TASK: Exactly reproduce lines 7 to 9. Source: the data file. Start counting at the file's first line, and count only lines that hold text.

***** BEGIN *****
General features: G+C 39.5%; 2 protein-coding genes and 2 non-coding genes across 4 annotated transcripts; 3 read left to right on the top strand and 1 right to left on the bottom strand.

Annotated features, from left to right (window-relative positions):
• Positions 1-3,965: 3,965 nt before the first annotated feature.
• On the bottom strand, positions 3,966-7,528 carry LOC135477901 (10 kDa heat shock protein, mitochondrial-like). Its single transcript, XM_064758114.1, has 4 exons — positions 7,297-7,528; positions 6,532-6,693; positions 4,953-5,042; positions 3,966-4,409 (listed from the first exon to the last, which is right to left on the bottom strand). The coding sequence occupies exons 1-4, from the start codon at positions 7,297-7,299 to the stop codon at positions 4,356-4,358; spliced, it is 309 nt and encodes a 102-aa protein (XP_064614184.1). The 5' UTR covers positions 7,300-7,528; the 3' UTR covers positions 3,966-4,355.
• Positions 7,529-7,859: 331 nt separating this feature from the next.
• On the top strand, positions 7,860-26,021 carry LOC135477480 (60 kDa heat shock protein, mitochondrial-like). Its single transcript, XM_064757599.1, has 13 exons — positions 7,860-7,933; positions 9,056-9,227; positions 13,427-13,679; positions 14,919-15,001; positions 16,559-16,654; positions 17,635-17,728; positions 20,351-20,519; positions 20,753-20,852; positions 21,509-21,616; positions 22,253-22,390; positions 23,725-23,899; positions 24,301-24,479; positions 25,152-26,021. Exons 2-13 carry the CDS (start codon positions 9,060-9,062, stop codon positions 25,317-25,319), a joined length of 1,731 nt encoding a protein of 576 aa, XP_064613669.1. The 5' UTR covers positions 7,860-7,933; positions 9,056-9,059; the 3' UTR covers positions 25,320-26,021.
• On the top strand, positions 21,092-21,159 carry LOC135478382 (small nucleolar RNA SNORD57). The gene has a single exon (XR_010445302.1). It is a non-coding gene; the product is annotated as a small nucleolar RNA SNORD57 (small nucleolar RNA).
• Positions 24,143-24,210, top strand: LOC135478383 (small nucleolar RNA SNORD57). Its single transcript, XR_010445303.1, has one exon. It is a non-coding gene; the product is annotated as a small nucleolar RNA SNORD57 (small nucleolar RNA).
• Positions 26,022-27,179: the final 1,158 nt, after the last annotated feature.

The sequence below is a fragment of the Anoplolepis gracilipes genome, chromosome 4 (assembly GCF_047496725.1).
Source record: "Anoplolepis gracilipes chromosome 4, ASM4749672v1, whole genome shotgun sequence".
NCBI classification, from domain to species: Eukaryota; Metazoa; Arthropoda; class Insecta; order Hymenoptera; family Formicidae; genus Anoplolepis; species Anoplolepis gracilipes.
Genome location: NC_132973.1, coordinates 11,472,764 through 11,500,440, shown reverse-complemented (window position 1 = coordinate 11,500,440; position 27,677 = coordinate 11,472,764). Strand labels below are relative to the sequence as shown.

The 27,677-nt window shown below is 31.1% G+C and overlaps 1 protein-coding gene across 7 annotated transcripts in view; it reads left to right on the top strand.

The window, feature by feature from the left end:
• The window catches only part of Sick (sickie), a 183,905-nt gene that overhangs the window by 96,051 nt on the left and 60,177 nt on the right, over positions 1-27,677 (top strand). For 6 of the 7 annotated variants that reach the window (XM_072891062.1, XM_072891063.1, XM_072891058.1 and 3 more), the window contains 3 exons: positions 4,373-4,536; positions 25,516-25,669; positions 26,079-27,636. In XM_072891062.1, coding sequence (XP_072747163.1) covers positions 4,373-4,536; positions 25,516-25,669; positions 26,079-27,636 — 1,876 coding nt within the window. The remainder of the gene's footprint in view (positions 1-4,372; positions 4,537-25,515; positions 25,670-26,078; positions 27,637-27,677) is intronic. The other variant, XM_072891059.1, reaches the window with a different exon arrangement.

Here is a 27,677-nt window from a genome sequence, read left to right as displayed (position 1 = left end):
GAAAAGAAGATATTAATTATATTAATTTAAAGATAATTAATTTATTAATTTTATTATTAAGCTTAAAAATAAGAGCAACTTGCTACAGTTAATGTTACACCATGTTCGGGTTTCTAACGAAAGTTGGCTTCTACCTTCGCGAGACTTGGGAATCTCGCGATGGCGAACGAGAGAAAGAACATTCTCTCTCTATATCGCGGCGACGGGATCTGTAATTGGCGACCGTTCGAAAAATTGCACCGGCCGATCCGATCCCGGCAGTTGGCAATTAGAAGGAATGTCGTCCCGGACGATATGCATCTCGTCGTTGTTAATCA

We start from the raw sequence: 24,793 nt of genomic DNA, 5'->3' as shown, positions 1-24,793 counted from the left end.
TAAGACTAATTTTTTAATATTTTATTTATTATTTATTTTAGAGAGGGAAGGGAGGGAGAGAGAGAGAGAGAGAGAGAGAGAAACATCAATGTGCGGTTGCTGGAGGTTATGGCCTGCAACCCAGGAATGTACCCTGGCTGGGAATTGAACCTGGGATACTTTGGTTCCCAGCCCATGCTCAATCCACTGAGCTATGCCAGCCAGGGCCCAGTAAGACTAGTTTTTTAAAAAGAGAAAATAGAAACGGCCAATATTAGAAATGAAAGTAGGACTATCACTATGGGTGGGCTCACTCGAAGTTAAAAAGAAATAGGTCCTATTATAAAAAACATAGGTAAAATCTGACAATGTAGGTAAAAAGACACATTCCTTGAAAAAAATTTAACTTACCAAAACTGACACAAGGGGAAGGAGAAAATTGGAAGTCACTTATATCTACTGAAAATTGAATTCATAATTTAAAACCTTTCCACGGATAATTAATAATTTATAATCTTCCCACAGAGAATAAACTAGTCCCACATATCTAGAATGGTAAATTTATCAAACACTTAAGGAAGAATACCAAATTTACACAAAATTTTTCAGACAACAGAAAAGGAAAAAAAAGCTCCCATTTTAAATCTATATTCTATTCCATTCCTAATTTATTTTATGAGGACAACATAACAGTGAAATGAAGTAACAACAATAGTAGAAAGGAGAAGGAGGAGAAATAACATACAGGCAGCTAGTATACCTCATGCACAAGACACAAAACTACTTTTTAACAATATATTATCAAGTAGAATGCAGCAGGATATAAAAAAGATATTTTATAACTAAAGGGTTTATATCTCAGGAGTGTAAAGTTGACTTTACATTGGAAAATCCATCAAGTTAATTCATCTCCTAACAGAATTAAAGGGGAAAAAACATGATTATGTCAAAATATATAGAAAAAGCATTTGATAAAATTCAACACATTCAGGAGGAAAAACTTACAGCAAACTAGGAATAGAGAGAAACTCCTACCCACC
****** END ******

• On the top strand, positions 21,092-21,159 carry LOC135478382 (small nucleolar RNA SNORD57). The gene has a single exon (XR_010445302.1). It is a non-coding gene; the product is annotated as a small nucleolar RNA SNORD57 (small nucleolar RNA).
• Positions 24,143-24,210, top strand: LOC135478383 (small nucleolar RNA SNORD57). Its single transcript, XR_010445303.1, has one exon. It is a non-coding gene; the product is annotated as a small nucleolar RNA SNORD57 (small nucleolar RNA).
• Positions 26,022-27,179: the final 1,158 nt, after the last annotated feature.